Russian mine disaster kills at least 38

By Bill Van Auken
25 May 2007

A gas explosion in a Siberian coal mine Thursday morning claimed the lives of at least 38 miners, while leaving several others injured.

The industrial tragedy at the Yubilienaya mine, 1,850 miles east of Moscow, comes little more than two months after the country’s deadliest mining disaster in more than 60 years. A similar explosion of methane gas killed 110 coal miners at the neighboring Ulyanovskaya mine on March 19.

Both mines were owned and operated by the same company, Yuzhkuzbasugol, one of Russia’s largest underground coal mining firms. Nearly half of the company’s stocks are controlled by the steel giant Evraz, which is largely owned by the Russian billionaire oligarch Roman Abramovich. Evraz issued a statement in the wake of the tragedy reaffirming its commitment “to ensure continuous value creation for Evraz shareholders” while adding that it would “also consider all possible steps and actions to decrease the level of technological and operational risks of Yuzhkuzbassugol.”

It is this overriding drive for profit and the corruption of Russian state agencies charged with mine safety that lie at the heart of the mounting death toll in the mines in Siberia and elsewhere. The death toll for this year so far at Yuzhkuzbassugol, the country’s fourth-largest coal producer, has now risen to 149, more than double the 68 who died throughout the Russian coal industry in 2006.

In Thursday’s disaster, 217 miners had been working more than 1,500 feet underground at the time of the explosion. While 179 made it alive to the surface, at least three were said to be critically injured.

The mine had been repeatedly cited for serious safety violations by Russia’s Federal Environmental, Engineering and Nuclear Supervision Agency, which sought to force a suspension of work at Yubilienaya. Corporate management, however, managed to have the agency’s orders overturned by a local court, including as recently as April 10.

In a statement, the watchdog agency said it had only managed to force brief shutdowns of several hazardous areas in the mine, including the shaft where Thursday’s fatal blast took place.

“The owner and administration of the mine had repeatedly allowed violations of safety conditions of mine operations,” the agency said.

The same agency conducted the investigation into the March 19 catastrophe at the Ulyanovskaya mine. It concluded that the immediate cause of the explosion was a short circuit caused by a shoddy repair on an electric cable.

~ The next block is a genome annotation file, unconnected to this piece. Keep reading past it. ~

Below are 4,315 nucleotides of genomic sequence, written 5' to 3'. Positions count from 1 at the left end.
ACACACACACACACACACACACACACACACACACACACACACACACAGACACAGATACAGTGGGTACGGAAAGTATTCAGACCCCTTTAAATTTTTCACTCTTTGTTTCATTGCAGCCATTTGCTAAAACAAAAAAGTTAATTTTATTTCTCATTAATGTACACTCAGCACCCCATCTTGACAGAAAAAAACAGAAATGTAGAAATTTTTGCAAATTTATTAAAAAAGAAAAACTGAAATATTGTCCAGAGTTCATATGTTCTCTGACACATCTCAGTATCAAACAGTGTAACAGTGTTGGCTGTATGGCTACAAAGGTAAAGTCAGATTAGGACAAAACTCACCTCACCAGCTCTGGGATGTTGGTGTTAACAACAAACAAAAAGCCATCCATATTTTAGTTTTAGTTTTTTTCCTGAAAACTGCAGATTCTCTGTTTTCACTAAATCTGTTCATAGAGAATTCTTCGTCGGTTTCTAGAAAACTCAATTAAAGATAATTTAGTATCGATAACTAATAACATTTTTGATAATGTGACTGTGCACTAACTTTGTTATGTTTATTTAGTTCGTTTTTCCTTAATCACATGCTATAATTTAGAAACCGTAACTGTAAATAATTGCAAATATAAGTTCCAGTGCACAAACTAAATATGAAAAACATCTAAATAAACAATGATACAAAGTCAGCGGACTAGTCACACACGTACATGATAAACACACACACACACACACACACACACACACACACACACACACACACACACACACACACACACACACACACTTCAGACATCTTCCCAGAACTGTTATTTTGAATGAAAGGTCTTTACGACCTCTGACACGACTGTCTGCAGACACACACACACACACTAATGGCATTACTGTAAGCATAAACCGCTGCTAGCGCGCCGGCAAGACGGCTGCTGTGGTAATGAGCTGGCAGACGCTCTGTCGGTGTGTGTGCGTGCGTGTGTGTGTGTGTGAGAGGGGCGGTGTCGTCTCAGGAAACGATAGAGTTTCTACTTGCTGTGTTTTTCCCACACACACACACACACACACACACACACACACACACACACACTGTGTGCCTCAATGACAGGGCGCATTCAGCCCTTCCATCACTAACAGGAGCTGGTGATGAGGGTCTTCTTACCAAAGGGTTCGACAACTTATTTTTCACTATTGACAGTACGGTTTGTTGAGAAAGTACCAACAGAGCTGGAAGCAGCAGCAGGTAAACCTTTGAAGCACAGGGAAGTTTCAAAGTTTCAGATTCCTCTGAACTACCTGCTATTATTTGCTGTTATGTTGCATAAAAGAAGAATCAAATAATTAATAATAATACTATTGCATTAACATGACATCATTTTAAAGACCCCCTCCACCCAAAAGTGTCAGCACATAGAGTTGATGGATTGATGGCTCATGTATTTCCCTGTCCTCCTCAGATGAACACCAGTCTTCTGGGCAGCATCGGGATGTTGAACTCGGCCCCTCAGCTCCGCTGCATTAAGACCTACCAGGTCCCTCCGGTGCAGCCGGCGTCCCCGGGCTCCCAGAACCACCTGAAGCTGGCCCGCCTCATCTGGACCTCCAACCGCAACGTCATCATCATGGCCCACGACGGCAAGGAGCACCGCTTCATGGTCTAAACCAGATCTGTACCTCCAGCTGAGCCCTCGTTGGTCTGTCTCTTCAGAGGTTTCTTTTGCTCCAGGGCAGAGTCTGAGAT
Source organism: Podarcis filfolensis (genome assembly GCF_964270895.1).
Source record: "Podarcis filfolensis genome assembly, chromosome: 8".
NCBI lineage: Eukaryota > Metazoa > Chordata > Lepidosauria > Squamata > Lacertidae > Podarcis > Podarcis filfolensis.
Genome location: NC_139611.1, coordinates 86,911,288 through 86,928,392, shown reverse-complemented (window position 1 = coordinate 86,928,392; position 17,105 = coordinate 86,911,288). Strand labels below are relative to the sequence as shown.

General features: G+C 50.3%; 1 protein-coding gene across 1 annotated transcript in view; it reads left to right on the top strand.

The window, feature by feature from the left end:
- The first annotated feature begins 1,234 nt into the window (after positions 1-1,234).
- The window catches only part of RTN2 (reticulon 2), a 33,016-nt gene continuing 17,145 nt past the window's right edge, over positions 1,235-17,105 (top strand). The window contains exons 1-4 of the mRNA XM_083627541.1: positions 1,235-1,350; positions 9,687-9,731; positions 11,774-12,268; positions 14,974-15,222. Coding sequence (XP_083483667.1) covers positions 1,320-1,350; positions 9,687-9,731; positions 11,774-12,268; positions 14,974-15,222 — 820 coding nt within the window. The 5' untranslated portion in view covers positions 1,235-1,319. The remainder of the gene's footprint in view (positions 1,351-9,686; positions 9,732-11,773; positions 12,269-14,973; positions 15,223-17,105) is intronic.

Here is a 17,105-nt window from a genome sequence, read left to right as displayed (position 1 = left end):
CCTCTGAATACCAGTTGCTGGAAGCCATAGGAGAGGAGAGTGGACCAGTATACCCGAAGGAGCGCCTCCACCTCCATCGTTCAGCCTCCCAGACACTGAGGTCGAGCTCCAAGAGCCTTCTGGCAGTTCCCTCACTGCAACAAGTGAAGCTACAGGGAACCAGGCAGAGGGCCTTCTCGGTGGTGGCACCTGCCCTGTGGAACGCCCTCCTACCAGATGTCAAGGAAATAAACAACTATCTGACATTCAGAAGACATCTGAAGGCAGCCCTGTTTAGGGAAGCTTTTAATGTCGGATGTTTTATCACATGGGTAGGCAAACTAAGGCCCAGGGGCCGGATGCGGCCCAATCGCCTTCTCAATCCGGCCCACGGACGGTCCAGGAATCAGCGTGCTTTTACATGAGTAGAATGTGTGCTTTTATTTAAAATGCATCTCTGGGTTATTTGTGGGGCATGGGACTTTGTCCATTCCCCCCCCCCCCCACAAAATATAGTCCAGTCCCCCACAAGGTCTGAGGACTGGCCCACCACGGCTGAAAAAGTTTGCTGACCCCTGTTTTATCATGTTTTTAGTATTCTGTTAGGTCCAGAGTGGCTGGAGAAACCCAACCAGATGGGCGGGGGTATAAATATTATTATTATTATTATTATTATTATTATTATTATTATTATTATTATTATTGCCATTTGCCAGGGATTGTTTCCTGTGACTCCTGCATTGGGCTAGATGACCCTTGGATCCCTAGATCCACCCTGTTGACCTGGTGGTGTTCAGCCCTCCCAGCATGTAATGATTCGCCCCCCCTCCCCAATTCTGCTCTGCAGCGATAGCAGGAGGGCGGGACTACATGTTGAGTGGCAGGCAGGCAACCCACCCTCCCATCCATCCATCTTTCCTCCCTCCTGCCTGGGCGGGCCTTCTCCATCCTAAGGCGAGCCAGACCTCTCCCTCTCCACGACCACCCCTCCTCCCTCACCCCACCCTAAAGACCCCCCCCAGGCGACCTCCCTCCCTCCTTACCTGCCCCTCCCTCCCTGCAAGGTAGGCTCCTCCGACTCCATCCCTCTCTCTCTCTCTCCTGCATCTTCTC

It also found that mine safety devices that automatically cut off electrical power when dangerous levels of methane gas are detected had been illegally disabled to prevent an interruption in production.

“If the sensors are correctly adjusted, electricity is switched off when the concentration of methane rises, and work in the mine is stopped until the reasons are corrected,” Konstantin Pulikovsky, the head of the agency explained. “If the protection system goes off frequently, coal production suffers.”

The agency concluded that all levels of management at the mine were responsible for this practice and turned the information over to prosecutors for a possible criminal case.

The RIA Novosti news agency quoted the governor of the Kemerovo Region as saying he agreed with the agency’s findings. “I fully agree with the commission’s conclusions,” said Aman Tuleyev. “The accident’s cause was the deliberate actions of the Yuzhkuzbassugol company, and all responsibility lies with the company management. This is a deliberate crime committed in order to increase coal production.”

Only days before Thursday’s disaster at the Yubilienaya mine, the agency fired five of its mine inspectors for allowing management at the Ulyanovskaya mine to “breach safety rules in order to make a profit,” the Novaya Gazeta newspaper reported.

Union officials have charged that the miners themselves were coerced into accepting the criminally hazardous conditions in the mines because of the piecework pay system implemented in the privatized industry after the collapse of the Soviet Union in 1991. While a minimal amount is paid as a flat-rate hourly wage, the bulk of compensation is determined by the amount of coal produced.

The New York Times quoted Ivan I. Mokhachuk, head of the Independent Union of Coal Manufacturing Workers, as saying, “While volume, productivity and profits have risen since the coal industry was privatized ... individual workers are worse off,” because of the slashing of wages and pensions.

The safety agency has threatened to rescind the Yuzhkuzbasugol company’s license to operate mines in the region. The threat prompted a warning from a miners’ union that this would only serve to throw thousands of coal miners out of work.

Instead, a union official affirmed, the government should enforce safety procedures in the mines. “Underground coal extraction without the necessary clearing of methane from the mine’s surface must be forbidden,” Aleksandr Sergeev, chairman of the Russian Union of Miners, told the New York Times.

The unions’ protests and threats by the mine safety agency notwithstanding, there seems little likelihood that the government will enforce such standards. The regime of Russian President Vladimir Putin represents precisely that layer of the new capitalist oligarchy that has enriched itself through the looting of state enterprises and the ruthless exploitation of labor.

In the final analysis, the back-to-back disasters in the Siberian coalmines are part of the terrible price being paid by the working class of the former Soviet Union for the restoration of capitalism and the subordination of all economic activity to the drive for profit.